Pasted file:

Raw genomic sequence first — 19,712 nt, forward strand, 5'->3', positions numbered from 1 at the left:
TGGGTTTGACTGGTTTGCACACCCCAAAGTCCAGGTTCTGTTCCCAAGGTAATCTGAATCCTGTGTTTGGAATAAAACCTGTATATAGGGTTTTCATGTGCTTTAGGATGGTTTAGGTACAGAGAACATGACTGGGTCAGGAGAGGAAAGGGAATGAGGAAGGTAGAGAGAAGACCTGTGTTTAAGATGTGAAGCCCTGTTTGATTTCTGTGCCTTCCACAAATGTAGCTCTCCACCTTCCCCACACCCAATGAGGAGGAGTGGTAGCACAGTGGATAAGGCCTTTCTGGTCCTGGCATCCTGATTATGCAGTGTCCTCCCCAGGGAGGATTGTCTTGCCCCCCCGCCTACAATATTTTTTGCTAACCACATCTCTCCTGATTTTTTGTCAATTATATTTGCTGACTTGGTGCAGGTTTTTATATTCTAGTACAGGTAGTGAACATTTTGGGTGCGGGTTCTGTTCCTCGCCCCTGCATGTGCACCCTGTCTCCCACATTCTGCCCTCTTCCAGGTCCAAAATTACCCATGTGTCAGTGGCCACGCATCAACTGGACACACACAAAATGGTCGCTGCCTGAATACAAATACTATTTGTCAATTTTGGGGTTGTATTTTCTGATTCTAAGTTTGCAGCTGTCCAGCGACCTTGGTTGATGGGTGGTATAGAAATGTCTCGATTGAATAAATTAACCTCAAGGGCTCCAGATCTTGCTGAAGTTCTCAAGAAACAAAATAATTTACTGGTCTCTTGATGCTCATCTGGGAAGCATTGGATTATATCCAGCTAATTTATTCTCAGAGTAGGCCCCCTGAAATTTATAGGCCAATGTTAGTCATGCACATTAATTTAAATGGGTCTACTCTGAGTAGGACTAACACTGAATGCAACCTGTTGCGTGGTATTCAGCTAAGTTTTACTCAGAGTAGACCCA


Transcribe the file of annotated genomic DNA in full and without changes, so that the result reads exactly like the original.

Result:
Raw genomic sequence first — 19,712 nt, forward strand, 5'->3', positions numbered from 1 at the left:
TGGGTTTGACTGGTTTGCACACCCCAAAGTCCAGGTTCTGTTCCCAAGGTAATCTGAATCCTGTGTTTGGAATAAAACCTGTATATAGGGTTTTCATGTGCTTTAGGATGGTTTAGGTACAGAGAACATGACTGGGTCAGGAGAGGAAAGGGAATGAGGAAGGTAGAGAGAAGACCTGTGTTTAAGATGTGAAGCCCTGTTTGATTTCTGTGCCTTCCACAAATGTAGCTCTCCACCTTCCCCACACCCAATGAGGAGGAGTGGTAGCACAGTGGATAAGGCCTTTCTGGTCCTGGCATCCTGATTATGCAGTGTCCTCCCCAGGGAGGATTGTCTTGCCCCCCCGCCTACAATATTTTTTGCTAACCACATCTCTCCTGATTTTTTGTCAATTATATTTGCTGACTTGGTGCAGGTTTTTATATTCTAGTACAGGTAGTGAACATTTTGGGTGCGGGTTCTGTTCCTCGCCCCTGCATGTGCACCCTGTCTCCCACATTCTGCCCTCTTCCAGGTCCAAAATTACCCATGTGTCAGTGGCCACGCATCAACTGGACACACACAAAATGGTCGCTGCCTGAATACAAATACTATTTGTCAATTTTGGGGTTGTATTTTCTGATTCTAAGTTTGCAGCTGTCCAGCGACCTTGGTTGATGGGTGGTATAGAAATGTCTCGATTGAATAAATTAACCTCAAGGGCTCCAGATCTTGCTGAAGTTCTCAAGAAACAAAATAATTTACTGGTCTCTTGATGCTCATCTGGGAAGCATTGGATTATATCCAGCTAATTTATTCTCAGAGTAGGCCCCCTGAAATTTATAGGCCAATGTTAGTCATGCACATTAATTTAAATGGGTCTACTCTGAGTAGGACTAACACTGAATGCAACCTGTTGCGTGGTATTCAGCTAAGTTTTACTCAGAGTAGACCCA